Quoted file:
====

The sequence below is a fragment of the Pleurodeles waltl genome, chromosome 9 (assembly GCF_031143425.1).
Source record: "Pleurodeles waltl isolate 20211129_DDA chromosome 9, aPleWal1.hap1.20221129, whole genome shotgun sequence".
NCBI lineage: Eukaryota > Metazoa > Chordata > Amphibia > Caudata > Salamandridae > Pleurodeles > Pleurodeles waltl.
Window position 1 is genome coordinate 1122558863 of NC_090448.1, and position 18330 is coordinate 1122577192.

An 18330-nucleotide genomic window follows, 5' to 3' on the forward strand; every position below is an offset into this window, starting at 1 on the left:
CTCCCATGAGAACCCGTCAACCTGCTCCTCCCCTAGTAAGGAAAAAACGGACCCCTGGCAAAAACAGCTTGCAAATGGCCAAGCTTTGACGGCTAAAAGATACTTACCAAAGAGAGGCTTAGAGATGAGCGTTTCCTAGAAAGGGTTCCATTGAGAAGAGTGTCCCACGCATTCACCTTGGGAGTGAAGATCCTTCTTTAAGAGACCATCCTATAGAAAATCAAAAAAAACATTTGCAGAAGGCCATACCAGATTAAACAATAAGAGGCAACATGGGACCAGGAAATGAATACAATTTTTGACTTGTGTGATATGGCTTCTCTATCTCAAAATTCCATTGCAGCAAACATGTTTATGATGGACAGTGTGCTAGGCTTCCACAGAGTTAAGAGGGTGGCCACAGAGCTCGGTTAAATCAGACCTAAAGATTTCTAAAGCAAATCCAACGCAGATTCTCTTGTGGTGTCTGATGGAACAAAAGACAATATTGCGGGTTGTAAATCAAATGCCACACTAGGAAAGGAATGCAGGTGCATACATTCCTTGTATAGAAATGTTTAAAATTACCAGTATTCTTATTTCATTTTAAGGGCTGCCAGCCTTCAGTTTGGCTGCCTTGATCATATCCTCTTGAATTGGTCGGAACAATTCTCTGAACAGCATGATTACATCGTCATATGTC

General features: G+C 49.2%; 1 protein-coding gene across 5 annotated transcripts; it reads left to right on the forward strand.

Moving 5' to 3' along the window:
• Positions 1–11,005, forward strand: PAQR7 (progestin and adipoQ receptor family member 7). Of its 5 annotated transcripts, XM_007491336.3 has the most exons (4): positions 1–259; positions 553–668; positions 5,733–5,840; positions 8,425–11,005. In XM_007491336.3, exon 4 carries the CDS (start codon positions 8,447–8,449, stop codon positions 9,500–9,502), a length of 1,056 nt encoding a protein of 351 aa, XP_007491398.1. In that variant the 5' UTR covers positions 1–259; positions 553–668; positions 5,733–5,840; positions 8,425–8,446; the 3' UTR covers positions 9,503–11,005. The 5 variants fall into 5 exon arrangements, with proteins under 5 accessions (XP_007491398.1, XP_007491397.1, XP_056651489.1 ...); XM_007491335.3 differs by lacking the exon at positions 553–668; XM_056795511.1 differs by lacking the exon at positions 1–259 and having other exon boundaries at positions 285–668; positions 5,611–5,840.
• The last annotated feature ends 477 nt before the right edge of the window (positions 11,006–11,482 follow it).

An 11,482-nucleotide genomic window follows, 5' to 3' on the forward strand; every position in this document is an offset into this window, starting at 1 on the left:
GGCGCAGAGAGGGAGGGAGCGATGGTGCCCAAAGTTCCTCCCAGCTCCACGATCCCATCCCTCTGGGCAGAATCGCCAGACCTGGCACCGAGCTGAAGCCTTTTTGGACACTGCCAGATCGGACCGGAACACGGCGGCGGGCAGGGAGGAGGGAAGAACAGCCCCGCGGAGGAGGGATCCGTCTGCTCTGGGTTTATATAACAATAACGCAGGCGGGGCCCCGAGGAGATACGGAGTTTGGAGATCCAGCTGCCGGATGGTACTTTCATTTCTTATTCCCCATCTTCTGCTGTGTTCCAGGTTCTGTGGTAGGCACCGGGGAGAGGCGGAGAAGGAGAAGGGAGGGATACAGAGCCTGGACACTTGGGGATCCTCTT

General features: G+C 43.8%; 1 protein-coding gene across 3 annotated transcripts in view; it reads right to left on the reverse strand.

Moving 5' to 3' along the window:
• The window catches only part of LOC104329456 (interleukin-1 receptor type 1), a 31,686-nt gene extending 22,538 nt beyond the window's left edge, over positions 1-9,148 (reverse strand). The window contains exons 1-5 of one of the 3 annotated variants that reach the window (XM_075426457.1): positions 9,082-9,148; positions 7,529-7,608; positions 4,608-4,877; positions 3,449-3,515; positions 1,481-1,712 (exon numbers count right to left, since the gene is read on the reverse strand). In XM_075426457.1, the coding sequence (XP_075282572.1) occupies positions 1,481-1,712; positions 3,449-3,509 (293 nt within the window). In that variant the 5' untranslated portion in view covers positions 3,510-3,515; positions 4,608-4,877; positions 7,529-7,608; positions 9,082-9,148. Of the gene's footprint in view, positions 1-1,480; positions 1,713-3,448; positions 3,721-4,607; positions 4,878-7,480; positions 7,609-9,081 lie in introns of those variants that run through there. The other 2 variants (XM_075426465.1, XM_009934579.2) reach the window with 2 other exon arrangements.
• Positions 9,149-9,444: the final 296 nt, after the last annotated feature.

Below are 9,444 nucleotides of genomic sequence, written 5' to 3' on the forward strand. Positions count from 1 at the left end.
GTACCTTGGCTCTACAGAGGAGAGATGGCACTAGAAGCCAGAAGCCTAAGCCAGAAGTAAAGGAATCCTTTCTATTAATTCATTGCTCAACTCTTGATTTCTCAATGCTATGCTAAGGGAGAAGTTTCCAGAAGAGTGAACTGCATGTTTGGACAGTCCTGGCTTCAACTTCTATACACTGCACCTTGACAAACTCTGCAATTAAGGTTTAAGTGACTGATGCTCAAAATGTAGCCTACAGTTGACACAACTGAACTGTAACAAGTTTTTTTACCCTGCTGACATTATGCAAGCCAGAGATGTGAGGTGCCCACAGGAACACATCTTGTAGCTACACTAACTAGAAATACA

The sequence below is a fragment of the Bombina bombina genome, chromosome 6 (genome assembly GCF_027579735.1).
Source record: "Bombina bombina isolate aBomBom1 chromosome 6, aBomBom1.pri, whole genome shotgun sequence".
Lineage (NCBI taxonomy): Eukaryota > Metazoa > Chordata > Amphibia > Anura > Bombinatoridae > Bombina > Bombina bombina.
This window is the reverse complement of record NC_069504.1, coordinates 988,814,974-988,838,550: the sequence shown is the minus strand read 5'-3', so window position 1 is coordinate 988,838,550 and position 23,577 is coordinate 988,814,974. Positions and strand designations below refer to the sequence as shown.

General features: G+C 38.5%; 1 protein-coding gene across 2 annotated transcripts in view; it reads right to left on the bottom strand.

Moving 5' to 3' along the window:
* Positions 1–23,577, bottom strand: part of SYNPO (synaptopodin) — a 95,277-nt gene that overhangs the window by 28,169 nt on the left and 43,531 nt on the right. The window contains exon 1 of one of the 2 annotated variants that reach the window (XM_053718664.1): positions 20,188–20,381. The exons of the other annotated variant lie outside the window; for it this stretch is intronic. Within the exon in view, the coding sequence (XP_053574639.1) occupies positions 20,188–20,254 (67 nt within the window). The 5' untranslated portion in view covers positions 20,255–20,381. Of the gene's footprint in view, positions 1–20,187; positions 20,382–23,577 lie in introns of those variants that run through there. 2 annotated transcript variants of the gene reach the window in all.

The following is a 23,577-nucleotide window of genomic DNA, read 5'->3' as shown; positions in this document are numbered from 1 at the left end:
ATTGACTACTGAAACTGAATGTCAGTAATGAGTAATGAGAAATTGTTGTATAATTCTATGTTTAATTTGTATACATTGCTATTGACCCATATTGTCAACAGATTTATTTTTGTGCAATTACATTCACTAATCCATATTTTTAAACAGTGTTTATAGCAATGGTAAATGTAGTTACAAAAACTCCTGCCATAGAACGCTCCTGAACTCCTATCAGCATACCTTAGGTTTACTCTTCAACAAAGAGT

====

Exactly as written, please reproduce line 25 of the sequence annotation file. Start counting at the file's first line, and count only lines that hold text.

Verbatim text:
* Positions 1–23,577, bottom strand: part of SYNPO (synaptopodin) — a 95,277-nt gene that overhangs the window by 28,169 nt on the left and 43,531 nt on the right. The window contains exon 1 of one of the 2 annotated variants that reach the window (XM_053718664.1): positions 20,188–20,381. The exons of the other annotated variant lie outside the window; for it this stretch is intronic. Within the exon in view, the coding sequence (XP_053574639.1) occupies positions 20,188–20,254 (67 nt within the window). The 5' untranslated portion in view covers positions 20,255–20,381. Of the gene's footprint in view, positions 1–20,187; positions 20,382–23,577 lie in introns of those variants that run through there. 2 annotated transcript variants of the gene reach the window in all.